Friday, 4 July 2008

Adolf Hitler finally returns to Berlin – but will tight security ensure model behaviour?

From The Times

July 4, 2008


A wax figure of Adolf Hitler

The wax figure of Adolf Hitler in a mock bunker at the war’s end will be among the main attractions at the new Madame Tussauds museum in Berlin

Roger Boyes in Berlin

Before Adolf Hitler killed himself in April 1945 he explained to his aides that he was determined not to fall into the hands of the Russians — and land up as the freak exhibit in a Moscow waxworks.

As luck would have it, Hitler — or, at least, a waxen effigy — has now been put on display in Berlin, a short stroll away from his former bunker.

Thanks to Madame Tussauds, which has just opened a new affiliate in Berlin, Germans can at last view a realistic model of the Führer. The suspicion, though, is that he will bring nothing but trouble.

To ensure that the wax Führer does not inspire neo-Nazi pilgrimages, Madame Tussauds has cordoned off the dummy and imposed a no-touch rule. You can kiss Robbie Williams or even Angela Merkel, but not Hitler; nor can you pose for a picture with him. There are CCTV cameras and the London-based company has also taken the precaution of moulding a very shrivelled Führer. Unlike the Hitler model in London, he is shown as a distinctly unvigorous character: a hunched, brooding man sitting behind his desk, apparently contemplating whether to first poison his alsatian dog, Blondie, and then his wife, Eva Braun, or vice versa. Behind him there is a map of the Europe which his troops once occupied. It would take a very determined neo-Nazi indeed to get a happy snap before being hustled out by the security guards.

Times Archive, 1945: Hitler, The Times obituary

Few men in the whole of history and none in modern times have been the cause of suffering on so large a scale as Hitler

“We wanted to show him as he was in his final days,” said Meike Schulze, Germany manager for the Midway division of Merlin Entertainments. “We conducted a survey and found that most people said that he belongs to history and should be shown.”

There has been a wax model of Hitler on display in Hamburg for the past 60 years but it is a yellowing and barely credible version. Since it was moulded, there have been countless film versions of Hitler — notably in Downfall depicting his last ten days in the bunker — and younger visitors are demanding a closer match. The Berlin model is based on a three-dimensional reconstruction from 2,000 images.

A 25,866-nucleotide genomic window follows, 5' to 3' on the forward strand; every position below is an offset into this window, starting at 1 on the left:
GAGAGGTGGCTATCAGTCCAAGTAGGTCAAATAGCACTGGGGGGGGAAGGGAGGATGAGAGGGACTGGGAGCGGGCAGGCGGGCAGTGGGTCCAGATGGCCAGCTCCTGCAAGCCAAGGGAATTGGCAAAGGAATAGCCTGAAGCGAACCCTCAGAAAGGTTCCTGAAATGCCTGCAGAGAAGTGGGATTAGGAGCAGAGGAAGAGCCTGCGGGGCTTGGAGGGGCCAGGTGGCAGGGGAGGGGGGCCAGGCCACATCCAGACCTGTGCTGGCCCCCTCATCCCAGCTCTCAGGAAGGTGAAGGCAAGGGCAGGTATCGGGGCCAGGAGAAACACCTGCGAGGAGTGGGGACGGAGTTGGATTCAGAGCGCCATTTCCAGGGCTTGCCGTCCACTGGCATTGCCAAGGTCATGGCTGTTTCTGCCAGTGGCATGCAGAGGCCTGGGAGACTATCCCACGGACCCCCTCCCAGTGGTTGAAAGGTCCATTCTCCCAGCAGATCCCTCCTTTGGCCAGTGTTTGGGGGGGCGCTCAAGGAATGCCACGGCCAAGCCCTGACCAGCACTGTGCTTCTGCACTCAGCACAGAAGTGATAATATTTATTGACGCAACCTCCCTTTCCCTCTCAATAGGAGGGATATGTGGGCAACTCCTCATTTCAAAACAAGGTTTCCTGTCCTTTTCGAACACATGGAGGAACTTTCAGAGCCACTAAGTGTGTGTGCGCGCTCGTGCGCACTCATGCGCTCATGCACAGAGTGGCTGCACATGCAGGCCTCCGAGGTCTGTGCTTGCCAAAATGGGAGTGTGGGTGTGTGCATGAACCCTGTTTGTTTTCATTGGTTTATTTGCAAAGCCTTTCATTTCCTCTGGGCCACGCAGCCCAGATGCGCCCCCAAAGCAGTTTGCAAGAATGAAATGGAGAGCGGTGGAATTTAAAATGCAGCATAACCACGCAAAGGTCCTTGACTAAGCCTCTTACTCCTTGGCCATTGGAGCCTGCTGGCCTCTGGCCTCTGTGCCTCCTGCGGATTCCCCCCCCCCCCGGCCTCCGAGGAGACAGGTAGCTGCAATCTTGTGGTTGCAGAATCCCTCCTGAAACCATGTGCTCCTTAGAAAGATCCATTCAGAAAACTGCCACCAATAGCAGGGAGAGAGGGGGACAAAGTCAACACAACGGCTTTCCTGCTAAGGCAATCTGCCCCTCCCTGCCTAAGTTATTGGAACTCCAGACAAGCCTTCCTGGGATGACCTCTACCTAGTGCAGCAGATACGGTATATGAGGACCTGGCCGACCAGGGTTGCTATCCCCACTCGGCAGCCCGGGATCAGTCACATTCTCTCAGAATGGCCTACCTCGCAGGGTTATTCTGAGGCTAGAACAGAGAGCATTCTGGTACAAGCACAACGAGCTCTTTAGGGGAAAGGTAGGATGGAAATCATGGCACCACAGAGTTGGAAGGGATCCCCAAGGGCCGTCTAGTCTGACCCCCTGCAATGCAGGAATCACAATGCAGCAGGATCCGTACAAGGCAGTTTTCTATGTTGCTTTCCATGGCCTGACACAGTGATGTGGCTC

“We were aware the figure would attract a lot of interest but we hope people will also pay attention to our other great exhibits,” said Ms Schulze. “It would be a shame if the focus were just on this one figure.” This is probably a vain hope: the 200 reporters crowding in for the preview barely took in the figure of Winston Churchill lurking nearby.

One key question being pondered by Berliners is what to do about the children. “Do we threaten to take them to see the bogeyman Hitler if they misbehave?” asked a father of two young daughters. “Or will it be that the kids kick me awake on Sunday morning and demand to go and see Hitler after brunch? I wish they had stuck to Robbie Williams.”

The Jewish community is divided over the decision to place Hitler in a museum that is essentially designed to entertain rather than inform.

“The confrontation with history should not be degraded into pure consumption and amusement,” said Lea Rosh, one of the moving spirits behind the creation of the vast Holocaust memorial in Berlin which, like the cemented-over and modestly signposted Hitler bunker, is only a few hundred yards from the Tussauds exhibition on Unter den Linden.

Stephan Kramer, secretary-general of the Council for German Jewry, is relaxed about the reappearance of Hitler in Berlin: “If such an exhibition helps to demystify him, one should give it a go.”

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